Memory of fallen Brookhaven police officers lives on

Published 4:00 pm Friday, September 30, 2022

Moak and White families released balloons into the sky and hugged each other with tears in their eyes. Officers, family and aldermen fellowshipped over barbecue following the conclusion of Thursday’s memorial service.

Brookhaven Police Department lost Corporal Zach Moak and Patrolman James White on September 29, 2018 when they were killed in the line of duty. Police Chief Kenneth Collins said Moak and White responded to a shots fired call on North Sixth Street. He remembers seeing Marquis Flowers in custody, Flowers plead guilty to two charges of first degree murder and was sentenced to live in prison, and asking where his officers were.

He said while they got justice, there will never be justice for his officers.

Subscribe to our free email newsletter

Get the latest news sent to your inbox

Collins turned his attention to giving a charge for the somber crowd. A charge to continue the fight for law and order. It was a call for mankind to love each other in honor of the beautiful souls of Moak and White.

“Where there is no law there is no love. We must continue to work together to honor all of the fallen officers by doing our job each and every day,” Collins said. “Love is the most powerful thing in this world. There is no weapon that can defeat love. When we fall one day I hope these young ones will rise up and take our place. We stand together as one. Soul has no color, love has no boundaries. We will continue to fight to keep this city safe. We are God made and heaven sent. You will never be broken and you will never be bent, keep fighting the good fight.”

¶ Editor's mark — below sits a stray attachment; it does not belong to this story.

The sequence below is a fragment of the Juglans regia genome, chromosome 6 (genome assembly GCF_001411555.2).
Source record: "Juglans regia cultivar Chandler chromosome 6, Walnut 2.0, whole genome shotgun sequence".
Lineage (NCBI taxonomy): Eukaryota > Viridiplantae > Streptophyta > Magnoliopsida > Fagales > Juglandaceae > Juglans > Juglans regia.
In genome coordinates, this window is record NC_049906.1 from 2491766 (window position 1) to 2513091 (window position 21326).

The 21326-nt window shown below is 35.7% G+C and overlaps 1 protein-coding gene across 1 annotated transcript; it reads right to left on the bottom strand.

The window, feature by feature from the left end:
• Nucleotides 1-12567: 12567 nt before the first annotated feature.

Another officer asked the crowd to celebrate the day and the lives of Moak and White. It is a day of rejoicing because of the memories of those officers. Inside and behind the police department, people sat at tables talking and eating. They were all united together by Moak and White’s memory.

Master Sergeant Kevin Thompson talked with animal control officers in the back parking lot before getting something to eat. He said White always wanted to be a state trooper. He would wear his hat like a state trooper in photos on social media.

“He was a good man who cared for people and he was never late for work,” Thompson said. “Zach was the same way. I worked with them both on the midnight shift. He always talked about his family and loved everyone to death, especially his niece. He was so proud of her. He always talked about his brother. He loved being a cop.”

Moak and White were separated by four years of age but were similar in how they carried themselves. They were like brothers and that is why they worked so well together, Thompson said.

He trains officers when they come to the department. Moak and White’s memory and legacy are ever present in the rookies and in the daily life of an officer. They come to mind when he sees their squad cars.

“I see their legacy in the rookies. They want to learn each day. We have some small frame officers and I see them and it just makes me think of both of those guys,” Thompson said. “It gives me the desire to train these young officers. White was here before I got here. I got to ride with him when I joined. I just remember them on a daily basis.”